The investment environment here is pretty favourable. The IKTVA [In-Kingdom Total Value Add] programme is bringing in investors who pour their money into the country. When companies start investing, the execution risk steadily decreases, giving way to a favourable environment.
In this regard, Saudi Arabia has a system that is already experienced. Its base is supported by not only one company but hundreds of them. This is seen in the big industrial areas, established environments where it is easier for people to come in and invest. For this reason, the market is relatively mature if we compare it to less developed countries. Once things are in place, it’s easier and safer to invest.

What are Arcelor Mittal’s objectives for the short and long term?
Positioning ourselves as the main steel pipe supplier in the region is our objective. We aim to produce larger-size pipes but also smaller-size ones to match the requirements of important customers. To achieve this, we have invested in business development activities to expand across the industry in which we are willing to co-operate with other local steel suppliers.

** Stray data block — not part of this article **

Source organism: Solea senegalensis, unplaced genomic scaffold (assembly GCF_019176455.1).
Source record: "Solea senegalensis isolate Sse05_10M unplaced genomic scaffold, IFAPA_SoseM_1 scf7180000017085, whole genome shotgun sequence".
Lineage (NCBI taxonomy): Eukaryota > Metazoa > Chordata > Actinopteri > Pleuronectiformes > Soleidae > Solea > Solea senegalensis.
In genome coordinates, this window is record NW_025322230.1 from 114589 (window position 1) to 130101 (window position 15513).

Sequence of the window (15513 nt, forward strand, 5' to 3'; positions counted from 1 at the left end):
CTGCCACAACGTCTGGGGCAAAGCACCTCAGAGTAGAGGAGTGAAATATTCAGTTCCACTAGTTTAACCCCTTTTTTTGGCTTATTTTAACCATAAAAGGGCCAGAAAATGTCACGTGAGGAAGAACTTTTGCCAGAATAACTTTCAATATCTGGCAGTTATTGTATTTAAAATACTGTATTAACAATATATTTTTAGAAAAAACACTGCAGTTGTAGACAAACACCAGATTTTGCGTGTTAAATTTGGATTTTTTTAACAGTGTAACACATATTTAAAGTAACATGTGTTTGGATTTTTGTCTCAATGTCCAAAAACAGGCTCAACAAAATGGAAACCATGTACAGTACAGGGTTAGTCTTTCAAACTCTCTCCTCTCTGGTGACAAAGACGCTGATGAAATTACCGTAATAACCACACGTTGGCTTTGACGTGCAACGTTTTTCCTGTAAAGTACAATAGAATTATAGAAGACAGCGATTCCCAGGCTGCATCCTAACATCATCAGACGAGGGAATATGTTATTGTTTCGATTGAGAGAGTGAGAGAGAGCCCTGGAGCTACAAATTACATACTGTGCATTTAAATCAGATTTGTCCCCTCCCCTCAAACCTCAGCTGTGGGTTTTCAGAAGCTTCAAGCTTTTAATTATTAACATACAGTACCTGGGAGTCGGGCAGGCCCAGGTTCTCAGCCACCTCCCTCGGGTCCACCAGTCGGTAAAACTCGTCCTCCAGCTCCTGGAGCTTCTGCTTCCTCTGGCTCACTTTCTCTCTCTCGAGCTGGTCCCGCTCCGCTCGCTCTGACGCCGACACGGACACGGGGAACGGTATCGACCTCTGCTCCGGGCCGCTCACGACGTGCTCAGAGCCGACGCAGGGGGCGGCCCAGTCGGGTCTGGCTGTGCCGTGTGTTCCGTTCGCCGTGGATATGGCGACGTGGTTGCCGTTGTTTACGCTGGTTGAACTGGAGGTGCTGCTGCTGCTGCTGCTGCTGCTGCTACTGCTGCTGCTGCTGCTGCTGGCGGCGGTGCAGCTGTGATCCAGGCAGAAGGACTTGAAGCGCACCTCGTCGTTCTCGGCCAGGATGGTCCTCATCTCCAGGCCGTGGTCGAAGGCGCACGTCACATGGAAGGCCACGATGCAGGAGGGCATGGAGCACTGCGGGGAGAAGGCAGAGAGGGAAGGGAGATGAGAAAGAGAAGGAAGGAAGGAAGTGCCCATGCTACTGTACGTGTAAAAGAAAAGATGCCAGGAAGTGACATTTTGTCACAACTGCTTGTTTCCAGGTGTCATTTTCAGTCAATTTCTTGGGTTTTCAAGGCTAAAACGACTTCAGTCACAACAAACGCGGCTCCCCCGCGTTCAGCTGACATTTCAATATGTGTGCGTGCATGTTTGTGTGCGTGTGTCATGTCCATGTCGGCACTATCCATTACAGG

However, although the KSA offers many opportunities we want to make sure we are completely established and self-sustaining before taking further steps. In addition, we have improved our overall quality standards, being awarded by Aramco as the “Best Quality Manufacturer.” Therefore, our intention is to follow this path in 2019 in order to strengthen our position both in the KSA and across the region.